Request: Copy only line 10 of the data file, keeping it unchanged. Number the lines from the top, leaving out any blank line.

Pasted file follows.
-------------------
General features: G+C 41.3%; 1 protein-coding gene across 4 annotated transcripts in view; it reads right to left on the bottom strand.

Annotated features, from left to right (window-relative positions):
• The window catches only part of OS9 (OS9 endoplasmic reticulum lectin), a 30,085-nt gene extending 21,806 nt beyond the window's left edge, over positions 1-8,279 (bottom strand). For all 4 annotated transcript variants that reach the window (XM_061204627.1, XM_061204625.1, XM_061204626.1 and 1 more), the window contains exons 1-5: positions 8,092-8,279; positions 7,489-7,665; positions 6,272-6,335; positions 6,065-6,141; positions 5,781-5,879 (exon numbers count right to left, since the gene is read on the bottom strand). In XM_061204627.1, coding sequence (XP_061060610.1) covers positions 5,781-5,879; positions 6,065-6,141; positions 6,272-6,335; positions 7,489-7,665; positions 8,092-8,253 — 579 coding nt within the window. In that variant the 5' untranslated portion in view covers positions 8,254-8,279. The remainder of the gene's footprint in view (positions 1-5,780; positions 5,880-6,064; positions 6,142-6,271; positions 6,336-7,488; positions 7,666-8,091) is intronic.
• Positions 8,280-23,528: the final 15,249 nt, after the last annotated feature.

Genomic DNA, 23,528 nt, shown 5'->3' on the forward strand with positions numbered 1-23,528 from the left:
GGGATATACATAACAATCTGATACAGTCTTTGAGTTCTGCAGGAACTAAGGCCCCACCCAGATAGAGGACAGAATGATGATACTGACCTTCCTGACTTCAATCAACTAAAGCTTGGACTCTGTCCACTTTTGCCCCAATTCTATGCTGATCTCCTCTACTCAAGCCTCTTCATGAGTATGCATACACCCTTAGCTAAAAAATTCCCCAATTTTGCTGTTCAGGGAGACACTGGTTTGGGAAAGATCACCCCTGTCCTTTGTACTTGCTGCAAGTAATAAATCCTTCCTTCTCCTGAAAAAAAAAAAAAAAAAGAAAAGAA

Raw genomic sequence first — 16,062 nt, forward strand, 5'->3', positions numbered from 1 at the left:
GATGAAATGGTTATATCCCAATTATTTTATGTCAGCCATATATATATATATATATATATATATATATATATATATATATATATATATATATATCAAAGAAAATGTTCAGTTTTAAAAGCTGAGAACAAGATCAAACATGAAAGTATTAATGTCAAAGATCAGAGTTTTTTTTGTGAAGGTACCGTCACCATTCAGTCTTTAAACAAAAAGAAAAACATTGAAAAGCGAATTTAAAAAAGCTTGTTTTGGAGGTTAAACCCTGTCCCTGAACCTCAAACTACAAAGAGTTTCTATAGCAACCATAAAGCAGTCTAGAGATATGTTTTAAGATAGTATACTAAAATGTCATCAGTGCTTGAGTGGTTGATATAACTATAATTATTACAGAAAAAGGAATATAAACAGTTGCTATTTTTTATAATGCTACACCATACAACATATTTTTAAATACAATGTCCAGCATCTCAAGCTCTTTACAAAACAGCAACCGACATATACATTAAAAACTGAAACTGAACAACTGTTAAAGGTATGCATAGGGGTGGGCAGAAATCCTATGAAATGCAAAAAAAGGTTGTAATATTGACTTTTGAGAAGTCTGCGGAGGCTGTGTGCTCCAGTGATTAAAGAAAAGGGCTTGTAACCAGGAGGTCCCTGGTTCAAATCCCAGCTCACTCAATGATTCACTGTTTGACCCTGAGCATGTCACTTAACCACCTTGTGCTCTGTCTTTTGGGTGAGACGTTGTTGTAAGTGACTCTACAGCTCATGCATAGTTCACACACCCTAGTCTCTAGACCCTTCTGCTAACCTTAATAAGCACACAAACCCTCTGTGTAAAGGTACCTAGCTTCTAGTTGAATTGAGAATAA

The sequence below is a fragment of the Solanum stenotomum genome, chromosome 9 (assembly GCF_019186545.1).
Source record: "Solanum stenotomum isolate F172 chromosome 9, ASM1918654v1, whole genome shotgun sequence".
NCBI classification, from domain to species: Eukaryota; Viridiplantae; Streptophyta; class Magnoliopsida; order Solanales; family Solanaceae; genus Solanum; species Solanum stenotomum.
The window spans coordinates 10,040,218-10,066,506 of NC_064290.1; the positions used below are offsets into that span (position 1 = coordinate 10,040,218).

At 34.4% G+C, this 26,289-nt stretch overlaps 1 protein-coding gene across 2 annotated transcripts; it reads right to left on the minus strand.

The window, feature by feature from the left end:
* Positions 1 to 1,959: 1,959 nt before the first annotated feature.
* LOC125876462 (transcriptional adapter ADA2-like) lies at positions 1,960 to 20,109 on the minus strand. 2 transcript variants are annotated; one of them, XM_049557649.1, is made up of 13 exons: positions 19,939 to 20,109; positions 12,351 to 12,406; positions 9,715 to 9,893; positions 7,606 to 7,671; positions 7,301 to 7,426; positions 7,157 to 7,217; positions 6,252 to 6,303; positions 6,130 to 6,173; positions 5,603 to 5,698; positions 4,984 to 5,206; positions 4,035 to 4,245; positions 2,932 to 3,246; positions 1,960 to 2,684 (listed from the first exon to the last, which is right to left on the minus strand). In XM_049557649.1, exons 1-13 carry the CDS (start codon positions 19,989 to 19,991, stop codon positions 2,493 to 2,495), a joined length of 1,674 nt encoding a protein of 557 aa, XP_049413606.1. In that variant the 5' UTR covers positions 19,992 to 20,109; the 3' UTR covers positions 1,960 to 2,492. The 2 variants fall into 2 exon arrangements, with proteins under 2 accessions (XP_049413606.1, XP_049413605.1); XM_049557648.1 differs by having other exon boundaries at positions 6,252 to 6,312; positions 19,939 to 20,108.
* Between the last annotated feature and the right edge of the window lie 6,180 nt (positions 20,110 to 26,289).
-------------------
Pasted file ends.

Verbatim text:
Source record: "Solanum stenotomum isolate F172 chromosome 9, ASM1918654v1, whole genome shotgun sequence".